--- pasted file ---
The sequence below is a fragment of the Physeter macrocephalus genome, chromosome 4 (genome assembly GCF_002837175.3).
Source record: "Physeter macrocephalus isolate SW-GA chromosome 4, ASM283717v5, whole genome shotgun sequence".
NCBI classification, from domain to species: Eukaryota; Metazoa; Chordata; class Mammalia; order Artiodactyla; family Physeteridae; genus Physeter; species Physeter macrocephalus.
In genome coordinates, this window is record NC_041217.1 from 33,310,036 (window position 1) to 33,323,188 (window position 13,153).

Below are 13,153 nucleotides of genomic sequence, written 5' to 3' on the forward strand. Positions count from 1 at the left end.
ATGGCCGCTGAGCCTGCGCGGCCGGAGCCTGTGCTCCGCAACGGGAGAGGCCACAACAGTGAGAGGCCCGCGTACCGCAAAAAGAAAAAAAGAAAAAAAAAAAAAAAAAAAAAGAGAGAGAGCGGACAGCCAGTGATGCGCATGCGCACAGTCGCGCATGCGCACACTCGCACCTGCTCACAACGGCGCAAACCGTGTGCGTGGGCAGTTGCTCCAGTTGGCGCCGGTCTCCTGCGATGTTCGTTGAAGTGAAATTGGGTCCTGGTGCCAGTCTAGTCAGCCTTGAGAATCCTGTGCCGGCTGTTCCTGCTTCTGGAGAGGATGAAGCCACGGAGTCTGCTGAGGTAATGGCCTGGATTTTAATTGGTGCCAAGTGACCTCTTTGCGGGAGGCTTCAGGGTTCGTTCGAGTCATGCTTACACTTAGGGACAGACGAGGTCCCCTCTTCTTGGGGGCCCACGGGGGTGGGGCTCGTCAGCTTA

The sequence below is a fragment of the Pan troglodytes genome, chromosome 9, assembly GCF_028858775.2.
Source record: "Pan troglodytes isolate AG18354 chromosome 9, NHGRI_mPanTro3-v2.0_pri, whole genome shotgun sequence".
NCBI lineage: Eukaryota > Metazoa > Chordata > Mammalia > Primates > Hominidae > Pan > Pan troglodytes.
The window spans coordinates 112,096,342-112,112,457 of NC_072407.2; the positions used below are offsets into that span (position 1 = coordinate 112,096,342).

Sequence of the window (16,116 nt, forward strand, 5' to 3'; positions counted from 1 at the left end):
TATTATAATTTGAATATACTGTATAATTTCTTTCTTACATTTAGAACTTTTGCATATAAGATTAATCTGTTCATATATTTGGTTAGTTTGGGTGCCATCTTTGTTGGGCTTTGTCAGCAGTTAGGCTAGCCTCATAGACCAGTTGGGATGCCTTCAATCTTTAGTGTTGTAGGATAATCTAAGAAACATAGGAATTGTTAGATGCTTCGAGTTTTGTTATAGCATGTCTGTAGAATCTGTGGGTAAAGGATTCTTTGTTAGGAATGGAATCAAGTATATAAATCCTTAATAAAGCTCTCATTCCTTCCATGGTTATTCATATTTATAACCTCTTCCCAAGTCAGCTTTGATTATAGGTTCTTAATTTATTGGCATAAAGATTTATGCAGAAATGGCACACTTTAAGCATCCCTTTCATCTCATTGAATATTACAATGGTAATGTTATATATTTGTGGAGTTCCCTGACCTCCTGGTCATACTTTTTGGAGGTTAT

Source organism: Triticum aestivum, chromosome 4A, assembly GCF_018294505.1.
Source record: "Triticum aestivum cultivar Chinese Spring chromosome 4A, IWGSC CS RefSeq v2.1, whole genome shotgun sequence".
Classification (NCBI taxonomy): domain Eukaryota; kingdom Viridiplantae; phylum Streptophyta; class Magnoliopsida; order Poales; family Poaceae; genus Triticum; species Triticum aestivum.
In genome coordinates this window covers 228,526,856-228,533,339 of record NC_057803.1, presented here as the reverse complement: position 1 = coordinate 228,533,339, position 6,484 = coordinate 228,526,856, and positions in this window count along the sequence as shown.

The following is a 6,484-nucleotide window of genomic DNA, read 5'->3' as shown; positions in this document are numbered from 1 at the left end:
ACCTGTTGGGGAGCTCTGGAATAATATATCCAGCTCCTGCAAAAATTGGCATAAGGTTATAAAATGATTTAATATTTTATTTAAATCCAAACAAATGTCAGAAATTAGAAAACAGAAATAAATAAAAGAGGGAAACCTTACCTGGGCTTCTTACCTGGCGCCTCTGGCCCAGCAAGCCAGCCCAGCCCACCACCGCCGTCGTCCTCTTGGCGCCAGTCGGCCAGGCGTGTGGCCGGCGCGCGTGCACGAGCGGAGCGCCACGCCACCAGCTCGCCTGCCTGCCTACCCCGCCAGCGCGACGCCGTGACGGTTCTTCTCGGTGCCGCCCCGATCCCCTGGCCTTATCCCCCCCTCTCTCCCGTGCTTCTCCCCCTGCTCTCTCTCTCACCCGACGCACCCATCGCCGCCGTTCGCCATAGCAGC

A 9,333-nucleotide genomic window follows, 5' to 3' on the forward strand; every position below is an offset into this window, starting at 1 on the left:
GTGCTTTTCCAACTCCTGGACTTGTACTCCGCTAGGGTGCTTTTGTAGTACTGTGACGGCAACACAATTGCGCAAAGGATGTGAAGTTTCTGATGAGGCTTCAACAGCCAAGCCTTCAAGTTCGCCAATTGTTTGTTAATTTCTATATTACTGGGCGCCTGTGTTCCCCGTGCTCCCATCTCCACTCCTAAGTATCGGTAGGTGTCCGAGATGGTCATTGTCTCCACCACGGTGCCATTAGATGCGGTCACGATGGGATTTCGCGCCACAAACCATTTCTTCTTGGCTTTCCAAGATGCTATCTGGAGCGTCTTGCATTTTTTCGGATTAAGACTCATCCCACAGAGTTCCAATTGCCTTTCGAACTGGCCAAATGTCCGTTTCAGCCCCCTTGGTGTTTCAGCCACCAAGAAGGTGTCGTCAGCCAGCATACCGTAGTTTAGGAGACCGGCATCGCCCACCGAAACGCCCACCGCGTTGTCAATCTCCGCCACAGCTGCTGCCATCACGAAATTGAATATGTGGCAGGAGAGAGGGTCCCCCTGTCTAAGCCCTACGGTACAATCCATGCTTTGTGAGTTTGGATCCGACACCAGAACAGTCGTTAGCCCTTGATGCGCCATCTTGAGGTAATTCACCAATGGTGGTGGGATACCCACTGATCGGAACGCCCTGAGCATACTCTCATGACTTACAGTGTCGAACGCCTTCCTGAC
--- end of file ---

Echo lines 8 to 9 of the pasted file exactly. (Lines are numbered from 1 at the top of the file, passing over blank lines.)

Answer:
Source record: "Pan troglodytes isolate AG18354 chromosome 9, NHGRI_mPanTro3-v2.0_pri, whole genome shotgun sequence".
NCBI lineage: Eukaryota > Metazoa > Chordata > Mammalia > Primates > Hominidae > Pan > Pan troglodytes.